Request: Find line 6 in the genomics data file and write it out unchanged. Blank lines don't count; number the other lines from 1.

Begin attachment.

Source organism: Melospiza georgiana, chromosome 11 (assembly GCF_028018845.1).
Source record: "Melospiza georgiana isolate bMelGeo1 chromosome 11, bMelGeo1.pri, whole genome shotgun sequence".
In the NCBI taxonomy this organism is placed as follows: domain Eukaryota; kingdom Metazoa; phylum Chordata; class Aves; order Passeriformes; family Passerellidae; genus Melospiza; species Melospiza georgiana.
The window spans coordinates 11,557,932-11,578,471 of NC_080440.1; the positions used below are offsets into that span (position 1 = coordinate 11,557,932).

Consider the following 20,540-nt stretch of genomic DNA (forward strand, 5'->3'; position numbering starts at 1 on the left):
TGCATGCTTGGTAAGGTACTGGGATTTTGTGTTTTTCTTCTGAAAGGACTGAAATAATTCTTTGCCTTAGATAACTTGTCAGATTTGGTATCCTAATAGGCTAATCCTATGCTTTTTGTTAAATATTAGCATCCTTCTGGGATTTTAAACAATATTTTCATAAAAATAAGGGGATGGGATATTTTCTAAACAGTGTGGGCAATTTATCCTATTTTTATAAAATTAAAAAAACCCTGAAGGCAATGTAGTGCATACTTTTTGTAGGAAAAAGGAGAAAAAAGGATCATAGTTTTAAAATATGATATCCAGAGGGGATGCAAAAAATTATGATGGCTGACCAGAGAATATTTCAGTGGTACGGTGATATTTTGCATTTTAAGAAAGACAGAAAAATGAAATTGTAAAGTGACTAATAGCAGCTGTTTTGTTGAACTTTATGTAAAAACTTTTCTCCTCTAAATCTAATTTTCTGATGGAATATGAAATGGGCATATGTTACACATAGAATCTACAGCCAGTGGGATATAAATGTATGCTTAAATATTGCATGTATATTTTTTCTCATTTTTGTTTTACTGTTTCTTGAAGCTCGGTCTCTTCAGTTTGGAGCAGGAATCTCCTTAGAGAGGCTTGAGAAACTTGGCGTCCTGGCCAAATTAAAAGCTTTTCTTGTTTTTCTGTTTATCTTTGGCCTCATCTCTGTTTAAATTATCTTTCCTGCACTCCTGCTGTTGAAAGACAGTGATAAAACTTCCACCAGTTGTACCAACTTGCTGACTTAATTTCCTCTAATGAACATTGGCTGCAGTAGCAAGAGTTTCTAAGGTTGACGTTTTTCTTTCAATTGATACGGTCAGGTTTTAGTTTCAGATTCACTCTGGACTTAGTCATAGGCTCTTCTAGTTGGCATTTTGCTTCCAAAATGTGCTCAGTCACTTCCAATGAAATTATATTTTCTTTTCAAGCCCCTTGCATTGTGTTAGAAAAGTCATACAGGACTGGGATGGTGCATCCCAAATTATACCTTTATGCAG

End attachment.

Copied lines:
TGCATGCTTGGTAAGGTACTGGGATTTTGTGTTTTTCTTCTGAAAGGACTGAAATAATTCTTTGCCTTAGATAACTTGTCAGATTTGGTATCCTAATAGGCTAATCCTATGCTTTTTGTTAAATATTAGCATCCTTCTGGGATTTTAAACAATATTTTCATAAAAATAAGGGGATGGGATATTTTCTAAACAGTGTGGGCAATTTATCCTATTTTTATAAAATTAAAAAAACCCTGAAGGCAATGTAGTGCATACTTTTTGTAGGAAAAAGGAGAAAAAAGGATCATAGTTTTAAAATATGATATCCAGAGGGGATGCAAAAAATTATGATGGCTGACCAGAGAATATTTCAGTGGTACGGTGATATTTTGCATTTTAAGAAAGACAGAAAAATGAAATTGTAAAGTGACTAATAGCAGCTGTTTTGTTGAACTTTATGTAAAAACTTTTCTCCTCTAAATCTAATTTTCTGATGGAATATGAAATGGGCATATGTTACACATAGAATCTACAGCCAGTGGGATATAAATGTATGCTTAAATATTGCATGTATATTTTTTCTCATTTTTGTTTTACTGTTTCTTGAAGCTCGGTCTCTTCAGTTTGGAGCAGGAATCTCCTTAGAGAGGCTTGAGAAACTTGGCGTCCTGGCCAAATTAAAAGCTTTTCTTGTTTTTCTGTTTATCTTTGGCCTCATCTCTGTTTAAATTATCTTTCCTGCACTCCTGCTGTTGAAAGACAGTGATAAAACTTCCACCAGTTGTACCAACTTGCTGACTTAATTTCCTCTAATGAACATTGGCTGCAGTAGCAAGAGTTTCTAAGGTTGACGTTTTTCTTTCAATTGATACGGTCAGGTTTTAGTTTCAGATTCACTCTGGACTTAGTCATAGGCTCTTCTAGTTGGCATTTTGCTTCCAAAATGTGCTCAGTCACTTCCAATGAAATTATATTTTCTTTTCAAGCCCCTTGCATTGTGTTAGAAAAGTCATACAGGACTGGGATGGTGCATCCCAAATTATACCTTTATGCAG